Currently we have a massive amount of people spending more time at home in the company of housemates and family members than we possibly ever have in our entire lives.
Due to the self-imposed isolation and in some cases, lockdown measures of the current Covid 19 epidemic, life has changed drastically for a lot of us. For those of you struggling with being in close proximity to your loved ones for this amount of time, if you all haven’t killed each other yet I’d say you’re doing quite well!
Today I want to shed light on one of my most recent hobbies and it may very well be part of you and your family’s salvation in this isolation apocalypse… board games!
Now I know a lot of people may have images flash in theirs heads of tables being flipped due to somebody snapping with rage at the end of a 4-hour game of Monopoly (one of my most hated games BTW). Other games may come to mind also; Scrabble, Boggle, Risk, Life, Scattergories and a host of others.
These games and others like them are akin to pop music on the radio, very well known and played over and over again but do not at all represent the vast array available – in fact they are just the tip of one massively amazing and fun-filled iceberg.
The board game renaissance.
These last few years have been described by many as the board game renaissance, this is due to a plethora of new games that have been created and brought to life, largely through self-funding websites such as Kickstarter and Indiegogo. Games are being created and manufactured that if it were up to large board game companies alone would have never seen the light of day.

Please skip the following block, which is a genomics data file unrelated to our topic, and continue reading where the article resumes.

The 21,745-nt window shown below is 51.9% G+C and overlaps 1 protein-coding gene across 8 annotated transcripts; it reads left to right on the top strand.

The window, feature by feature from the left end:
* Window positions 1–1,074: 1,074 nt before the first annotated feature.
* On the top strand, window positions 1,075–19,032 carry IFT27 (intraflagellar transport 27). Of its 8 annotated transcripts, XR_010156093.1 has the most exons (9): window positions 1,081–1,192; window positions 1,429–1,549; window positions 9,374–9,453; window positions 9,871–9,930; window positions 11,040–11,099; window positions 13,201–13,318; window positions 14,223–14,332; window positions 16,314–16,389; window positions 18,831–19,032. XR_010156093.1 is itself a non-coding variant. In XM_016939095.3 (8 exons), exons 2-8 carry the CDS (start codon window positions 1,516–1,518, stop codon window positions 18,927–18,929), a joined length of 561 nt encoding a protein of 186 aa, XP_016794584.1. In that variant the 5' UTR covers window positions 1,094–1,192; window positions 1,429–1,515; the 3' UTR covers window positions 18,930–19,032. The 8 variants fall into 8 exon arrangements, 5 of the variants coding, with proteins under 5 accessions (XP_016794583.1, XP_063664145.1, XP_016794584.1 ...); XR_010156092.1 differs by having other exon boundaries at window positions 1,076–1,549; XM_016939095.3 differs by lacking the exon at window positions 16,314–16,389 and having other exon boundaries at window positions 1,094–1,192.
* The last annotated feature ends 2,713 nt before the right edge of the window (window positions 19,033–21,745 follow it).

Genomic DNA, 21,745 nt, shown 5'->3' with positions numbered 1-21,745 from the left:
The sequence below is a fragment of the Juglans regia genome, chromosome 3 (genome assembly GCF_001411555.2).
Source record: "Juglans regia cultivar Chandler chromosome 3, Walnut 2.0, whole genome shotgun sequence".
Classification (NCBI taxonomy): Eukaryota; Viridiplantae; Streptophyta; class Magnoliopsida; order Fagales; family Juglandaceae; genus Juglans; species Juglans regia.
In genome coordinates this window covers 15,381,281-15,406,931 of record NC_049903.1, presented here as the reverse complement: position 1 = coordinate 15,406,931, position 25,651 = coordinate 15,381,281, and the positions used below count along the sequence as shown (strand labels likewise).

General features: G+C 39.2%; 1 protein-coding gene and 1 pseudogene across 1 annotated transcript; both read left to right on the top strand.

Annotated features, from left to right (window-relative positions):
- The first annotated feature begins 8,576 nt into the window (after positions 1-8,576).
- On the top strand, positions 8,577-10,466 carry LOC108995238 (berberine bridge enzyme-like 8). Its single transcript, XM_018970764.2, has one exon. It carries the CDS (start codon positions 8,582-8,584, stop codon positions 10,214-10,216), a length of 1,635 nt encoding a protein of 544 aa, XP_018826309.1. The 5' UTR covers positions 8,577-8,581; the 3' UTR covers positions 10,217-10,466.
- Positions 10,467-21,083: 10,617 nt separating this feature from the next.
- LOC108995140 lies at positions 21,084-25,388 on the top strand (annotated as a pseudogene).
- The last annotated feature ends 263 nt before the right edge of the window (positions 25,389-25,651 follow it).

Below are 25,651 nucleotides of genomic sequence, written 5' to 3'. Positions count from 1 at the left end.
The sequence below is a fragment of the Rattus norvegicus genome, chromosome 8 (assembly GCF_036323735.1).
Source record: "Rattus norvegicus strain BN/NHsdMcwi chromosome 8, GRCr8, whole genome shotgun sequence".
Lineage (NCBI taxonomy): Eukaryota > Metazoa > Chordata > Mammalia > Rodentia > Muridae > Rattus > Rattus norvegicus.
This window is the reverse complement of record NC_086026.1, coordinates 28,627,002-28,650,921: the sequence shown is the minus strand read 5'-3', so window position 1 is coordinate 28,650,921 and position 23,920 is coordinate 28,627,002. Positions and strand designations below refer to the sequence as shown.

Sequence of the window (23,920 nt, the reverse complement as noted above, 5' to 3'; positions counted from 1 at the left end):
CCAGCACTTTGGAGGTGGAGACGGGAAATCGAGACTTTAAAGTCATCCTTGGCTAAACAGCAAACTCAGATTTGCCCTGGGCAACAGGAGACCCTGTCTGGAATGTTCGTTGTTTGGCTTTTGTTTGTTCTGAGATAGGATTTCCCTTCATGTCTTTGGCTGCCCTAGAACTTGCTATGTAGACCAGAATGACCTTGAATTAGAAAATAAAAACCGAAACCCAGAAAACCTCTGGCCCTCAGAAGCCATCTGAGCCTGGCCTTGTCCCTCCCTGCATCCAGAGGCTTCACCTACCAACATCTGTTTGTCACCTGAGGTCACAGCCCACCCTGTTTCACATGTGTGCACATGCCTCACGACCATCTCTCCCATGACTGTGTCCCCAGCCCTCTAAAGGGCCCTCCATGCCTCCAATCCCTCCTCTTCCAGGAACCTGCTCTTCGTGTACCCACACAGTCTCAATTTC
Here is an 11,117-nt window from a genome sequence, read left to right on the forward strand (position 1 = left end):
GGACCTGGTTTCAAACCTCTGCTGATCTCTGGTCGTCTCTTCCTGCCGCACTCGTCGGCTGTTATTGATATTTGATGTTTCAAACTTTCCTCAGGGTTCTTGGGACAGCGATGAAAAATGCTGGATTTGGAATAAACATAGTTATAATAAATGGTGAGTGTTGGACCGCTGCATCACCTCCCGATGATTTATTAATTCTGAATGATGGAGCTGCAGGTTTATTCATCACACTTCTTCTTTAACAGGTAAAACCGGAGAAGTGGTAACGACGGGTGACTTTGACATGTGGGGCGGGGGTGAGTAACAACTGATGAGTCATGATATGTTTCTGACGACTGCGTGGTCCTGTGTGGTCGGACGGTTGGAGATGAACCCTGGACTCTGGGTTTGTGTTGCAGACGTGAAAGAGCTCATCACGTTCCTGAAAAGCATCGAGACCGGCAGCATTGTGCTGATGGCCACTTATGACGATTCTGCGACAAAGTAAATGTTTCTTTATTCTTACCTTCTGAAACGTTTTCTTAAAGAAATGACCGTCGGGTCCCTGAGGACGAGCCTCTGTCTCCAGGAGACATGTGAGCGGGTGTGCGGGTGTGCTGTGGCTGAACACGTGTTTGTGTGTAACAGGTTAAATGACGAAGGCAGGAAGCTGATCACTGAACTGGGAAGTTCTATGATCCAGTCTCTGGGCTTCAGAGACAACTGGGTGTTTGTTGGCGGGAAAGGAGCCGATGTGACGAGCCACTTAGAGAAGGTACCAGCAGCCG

Thanks to everyday individuals like you and me, thousands of new and amazing games have been created in many different genres and themes involving vastly different game mechanics and aimed at all sorts of ages and interests. If you would like to see just how big this iceberg is, have a look online at the Board Game Geek website and see what is available to you.
Your family could be dungeon crawling and battling monsters while gaining gold from a dragon’s hoard (Dungeon Fighter, Pathfinder), creating magical potions from a bag of goodies to sell at your quack stall (Quacks of Quedlinburg), hunting and building up your own stone age population (Stone Age), Racing Formula 1 Cars (Downforce), Killing hoards of Zombies with your teammates (Zombicide), trying to outwit your friends and dominate the galaxy (Cosmic Encounter), attracting as many birds to your aviary as possible (Wingspan), even trying to stop a worldwide global pandemic (Pandemic) the options are endless.
Did I mention playing an abbot in a medieval monastery competing with other abbots to amass the greatest library of holy books? (Biblios) Yes, there is a theme out there for absolutely everyone!
Bringing people together.
One of the greatest things about board games is that they bring people together, regardless of age, sex, interests or personality types. There are not many things in this world that can bring total strangers of all different ages and backgrounds together and after an hour or so have everybody around the table engaged, talking with each other, interacting, forming alliances, trying to out-wit their opponents, and most often than not, all ending up laughter. It is the best social enhancer I’ve ever found.
Last New Years eve was a prime example of this. At 3am we decided to bring out ‘Camel Up’ (a whacky racing game where you bet on Camels in the Arabian desert). Four adults, and three teenagers who hadn’t spoken more than a word or two the entire party joined us and half an hour later, we were all laughing, cheering and yelling at the crazy hijinks the game created.
It connected all of us and for those few hours and it didn’t matter how old we were, how smart we were or if we were liberal or conservative, catholic or atheist, all that mattered was that your darn camel got over that finish line first!